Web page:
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Tag: movie

Point and Shoot

by on Jun.02, 2013, under Animals, Consumer, Education, Environment, History, Media, Nature, Technology

If you live in the U.S. and wondered who made the first movie camera, you were probably told that it was Thomas Edison. Edison-cine It's typical of the U.S., as it used to be in Western Europe, to ignore scientific and technological discoveries until we reveal them for ourselves. Not to belittle his accomplishments, but much of Edison's success was in making practical the inventions of others, and his business acumen. kinetoscope-1 Edison took the Zoopraxiscope invented by English photographer Eadweard Muybridge and turned it into the first true motion picture peepshow.

Old Fashioned Peep Show

In 1882, a few years before Edison created the modern pornographic movie industry, French scientist Étienne-Jules Marey wanted to capture the motion of birds and small animals to study their movement, a discipline known as chronophotography.

Etienne Jules Marey Seated In Laboratory

He invented the Fusil Photographique, or "photographic rifle", which allowed Marey to track his subjects while shooting his images, effectively developing the technique of "panning" the camera.


The magazine holds a light sensitive gelatin emulsion plate that's big enough for 25 frames. The exposure is through one of the 12 shutters in front of the plate and the camera could take 12 exposures a second.


Focusing was accomplished by changing the length of the barrel.


It predates the reflex camera. It's a point-and-shoot.

marey3The ultimate result is a collection of images that are viewed in rapid sequence.


We suggest a few basic rules:

  • Know when it's loaded.
  • Don't put your finger on the trigger until you're ready to shoot.
  • Don't have a finger in front of the barrel.

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Double Feature

by on Sep.08, 2010, under Art, Culture, Family, History, Recreation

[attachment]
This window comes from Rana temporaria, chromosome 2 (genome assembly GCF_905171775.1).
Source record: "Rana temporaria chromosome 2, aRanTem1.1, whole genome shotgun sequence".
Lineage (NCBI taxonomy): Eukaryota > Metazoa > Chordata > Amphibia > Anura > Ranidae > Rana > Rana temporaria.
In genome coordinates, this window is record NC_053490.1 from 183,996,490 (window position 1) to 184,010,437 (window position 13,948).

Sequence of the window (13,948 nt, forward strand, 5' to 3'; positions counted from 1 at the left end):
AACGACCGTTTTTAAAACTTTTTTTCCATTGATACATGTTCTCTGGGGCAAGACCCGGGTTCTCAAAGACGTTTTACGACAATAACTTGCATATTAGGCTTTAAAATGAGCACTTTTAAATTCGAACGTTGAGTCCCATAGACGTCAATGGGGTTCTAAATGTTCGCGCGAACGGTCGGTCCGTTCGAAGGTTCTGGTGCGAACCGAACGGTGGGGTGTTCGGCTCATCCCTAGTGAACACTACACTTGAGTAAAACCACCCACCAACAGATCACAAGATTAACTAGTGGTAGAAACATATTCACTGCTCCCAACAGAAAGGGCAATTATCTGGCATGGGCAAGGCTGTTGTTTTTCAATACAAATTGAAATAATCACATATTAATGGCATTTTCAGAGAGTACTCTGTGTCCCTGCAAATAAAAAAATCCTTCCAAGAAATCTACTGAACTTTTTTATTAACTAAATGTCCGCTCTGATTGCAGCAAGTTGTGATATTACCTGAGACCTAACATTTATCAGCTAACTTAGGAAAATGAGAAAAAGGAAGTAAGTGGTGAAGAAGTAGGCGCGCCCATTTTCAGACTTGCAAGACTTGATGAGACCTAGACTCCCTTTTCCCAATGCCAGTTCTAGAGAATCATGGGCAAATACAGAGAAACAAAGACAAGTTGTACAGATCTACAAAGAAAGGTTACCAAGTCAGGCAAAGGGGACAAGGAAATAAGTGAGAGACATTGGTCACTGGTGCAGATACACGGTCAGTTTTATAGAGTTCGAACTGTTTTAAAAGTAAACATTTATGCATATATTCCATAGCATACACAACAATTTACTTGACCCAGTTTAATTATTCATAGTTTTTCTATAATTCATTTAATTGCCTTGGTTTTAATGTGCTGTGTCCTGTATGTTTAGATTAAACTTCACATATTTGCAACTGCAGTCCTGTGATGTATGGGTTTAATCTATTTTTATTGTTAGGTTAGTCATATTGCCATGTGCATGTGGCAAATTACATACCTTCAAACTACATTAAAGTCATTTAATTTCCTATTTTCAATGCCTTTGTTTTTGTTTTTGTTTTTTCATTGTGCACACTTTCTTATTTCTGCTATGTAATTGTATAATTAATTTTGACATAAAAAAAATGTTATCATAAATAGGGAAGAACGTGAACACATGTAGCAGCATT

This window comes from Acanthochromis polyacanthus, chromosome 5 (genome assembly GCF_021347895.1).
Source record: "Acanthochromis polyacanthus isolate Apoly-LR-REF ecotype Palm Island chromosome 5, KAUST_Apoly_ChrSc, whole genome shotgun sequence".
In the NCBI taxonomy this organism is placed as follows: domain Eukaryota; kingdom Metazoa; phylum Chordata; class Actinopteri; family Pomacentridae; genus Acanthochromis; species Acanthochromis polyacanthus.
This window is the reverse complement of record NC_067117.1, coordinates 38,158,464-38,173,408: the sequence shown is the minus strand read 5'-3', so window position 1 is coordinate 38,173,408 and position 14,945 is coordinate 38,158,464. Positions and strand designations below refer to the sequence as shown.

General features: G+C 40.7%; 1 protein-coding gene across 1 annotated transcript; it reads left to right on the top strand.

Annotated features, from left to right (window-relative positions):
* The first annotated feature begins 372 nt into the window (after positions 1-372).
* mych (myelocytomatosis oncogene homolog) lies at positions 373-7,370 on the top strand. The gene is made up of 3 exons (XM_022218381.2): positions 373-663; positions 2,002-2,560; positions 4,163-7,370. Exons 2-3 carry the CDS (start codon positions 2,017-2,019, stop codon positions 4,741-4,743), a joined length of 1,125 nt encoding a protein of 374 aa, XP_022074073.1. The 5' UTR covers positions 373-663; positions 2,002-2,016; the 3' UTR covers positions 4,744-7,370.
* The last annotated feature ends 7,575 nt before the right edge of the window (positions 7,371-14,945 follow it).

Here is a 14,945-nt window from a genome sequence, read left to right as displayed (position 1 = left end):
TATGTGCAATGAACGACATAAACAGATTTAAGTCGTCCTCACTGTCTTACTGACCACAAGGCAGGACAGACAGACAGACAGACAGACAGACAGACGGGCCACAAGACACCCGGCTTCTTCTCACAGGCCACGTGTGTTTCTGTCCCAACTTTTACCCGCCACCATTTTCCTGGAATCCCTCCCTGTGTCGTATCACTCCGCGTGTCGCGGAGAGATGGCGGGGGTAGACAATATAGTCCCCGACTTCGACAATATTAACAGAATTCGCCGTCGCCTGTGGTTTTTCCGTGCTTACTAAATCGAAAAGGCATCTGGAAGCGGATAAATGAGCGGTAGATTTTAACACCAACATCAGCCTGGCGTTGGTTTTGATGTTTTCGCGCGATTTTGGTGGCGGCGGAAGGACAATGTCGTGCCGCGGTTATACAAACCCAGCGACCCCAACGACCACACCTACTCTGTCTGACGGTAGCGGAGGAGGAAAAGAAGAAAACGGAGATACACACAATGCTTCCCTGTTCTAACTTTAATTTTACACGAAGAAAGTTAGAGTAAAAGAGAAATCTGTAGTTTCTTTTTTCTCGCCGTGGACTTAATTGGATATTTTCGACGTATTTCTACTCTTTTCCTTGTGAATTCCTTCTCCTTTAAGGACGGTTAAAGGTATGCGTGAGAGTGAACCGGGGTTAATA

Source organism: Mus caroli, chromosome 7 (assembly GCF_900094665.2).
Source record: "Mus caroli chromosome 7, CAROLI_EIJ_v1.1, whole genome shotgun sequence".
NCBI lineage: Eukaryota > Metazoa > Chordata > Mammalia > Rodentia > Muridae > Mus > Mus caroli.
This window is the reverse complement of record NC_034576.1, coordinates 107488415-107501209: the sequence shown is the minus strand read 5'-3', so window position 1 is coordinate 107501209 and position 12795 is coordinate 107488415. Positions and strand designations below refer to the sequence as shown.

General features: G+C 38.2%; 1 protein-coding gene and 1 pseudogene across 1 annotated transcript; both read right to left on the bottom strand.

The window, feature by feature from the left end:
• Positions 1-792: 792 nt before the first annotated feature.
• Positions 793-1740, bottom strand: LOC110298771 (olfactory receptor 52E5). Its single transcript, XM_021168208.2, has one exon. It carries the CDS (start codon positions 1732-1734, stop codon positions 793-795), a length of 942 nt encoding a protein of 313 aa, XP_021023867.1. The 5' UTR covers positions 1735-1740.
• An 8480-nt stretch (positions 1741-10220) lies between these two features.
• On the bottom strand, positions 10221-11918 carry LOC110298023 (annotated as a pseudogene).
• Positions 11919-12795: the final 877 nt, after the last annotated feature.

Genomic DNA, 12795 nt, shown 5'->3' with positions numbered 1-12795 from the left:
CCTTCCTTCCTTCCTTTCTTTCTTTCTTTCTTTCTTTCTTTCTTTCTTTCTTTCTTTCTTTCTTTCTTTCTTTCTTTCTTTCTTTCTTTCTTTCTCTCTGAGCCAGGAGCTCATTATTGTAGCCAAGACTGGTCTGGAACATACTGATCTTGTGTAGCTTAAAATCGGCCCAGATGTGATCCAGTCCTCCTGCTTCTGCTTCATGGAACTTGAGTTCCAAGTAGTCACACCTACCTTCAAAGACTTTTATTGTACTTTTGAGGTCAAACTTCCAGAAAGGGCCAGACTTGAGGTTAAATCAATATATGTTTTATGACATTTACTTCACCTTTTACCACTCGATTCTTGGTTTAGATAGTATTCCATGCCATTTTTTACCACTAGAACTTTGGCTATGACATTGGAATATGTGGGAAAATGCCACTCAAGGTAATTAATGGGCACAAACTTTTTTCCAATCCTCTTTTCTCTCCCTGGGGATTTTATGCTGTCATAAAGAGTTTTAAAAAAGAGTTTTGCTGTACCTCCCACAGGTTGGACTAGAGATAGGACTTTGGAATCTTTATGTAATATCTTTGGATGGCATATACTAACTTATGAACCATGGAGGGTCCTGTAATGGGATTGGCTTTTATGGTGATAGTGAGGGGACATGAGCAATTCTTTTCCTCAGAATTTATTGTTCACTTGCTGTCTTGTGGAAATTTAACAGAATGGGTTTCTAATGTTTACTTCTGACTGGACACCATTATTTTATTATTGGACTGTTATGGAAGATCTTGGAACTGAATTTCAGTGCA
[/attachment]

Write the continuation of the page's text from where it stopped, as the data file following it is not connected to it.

Before technology brought us Home Theater, and in an era when air conditioning was a luxury, there were grand movie houses with giant screens, and balconies where teens could clumsily learn the joys of sex, or at least cop a feel. They were bright colorful places completely unlike the multiplexes of the present. It was the place to go on a hot summer night, when residential air conditioning was rare.

A lot of them were even more spectacular inside, often decorated in exotic themes.

It was a destination.  Even small towns usually had one, and they were packed weeknights and weekends. A modern multiplex theater may have as many as 30 screens.  They're usually in small cramped rooms with "stadium seating" and it's not unusual for the sound from the movie in the room next door to leak over.

They're a pale reminder of the great movie theaters, but you can still enjoy a movie, get great popcorn, and teens still go there to make out.  Since there aren't any balconies, even the acrophobic can enjoy the activity.

Kid trying the "hole in the popcorn container" trick on his two friends

Teens on a date at the movies

Since the old movie houses just had one screen, there was only one movie playing at a time. And it was usually gone in a week, when the new movie arrived.  So for a special treat, some theaters would occasionally have a double feature.

It was a challenge to find two movies that would appeal to the same audience, yet hold their interest through the duration.

The grand old movie houses have fallen into disrepair, or have been repurposed.

Granada Theater, Chicago, IL

More pictures of the Granada Theater: http://www.compassrose.org/balaban-and-katz/granada-theatre/Granada.html

Illini Theater, Champaign, IL.

But fond memories of those weekends still live on.

You just don't see a pair like that anymore.

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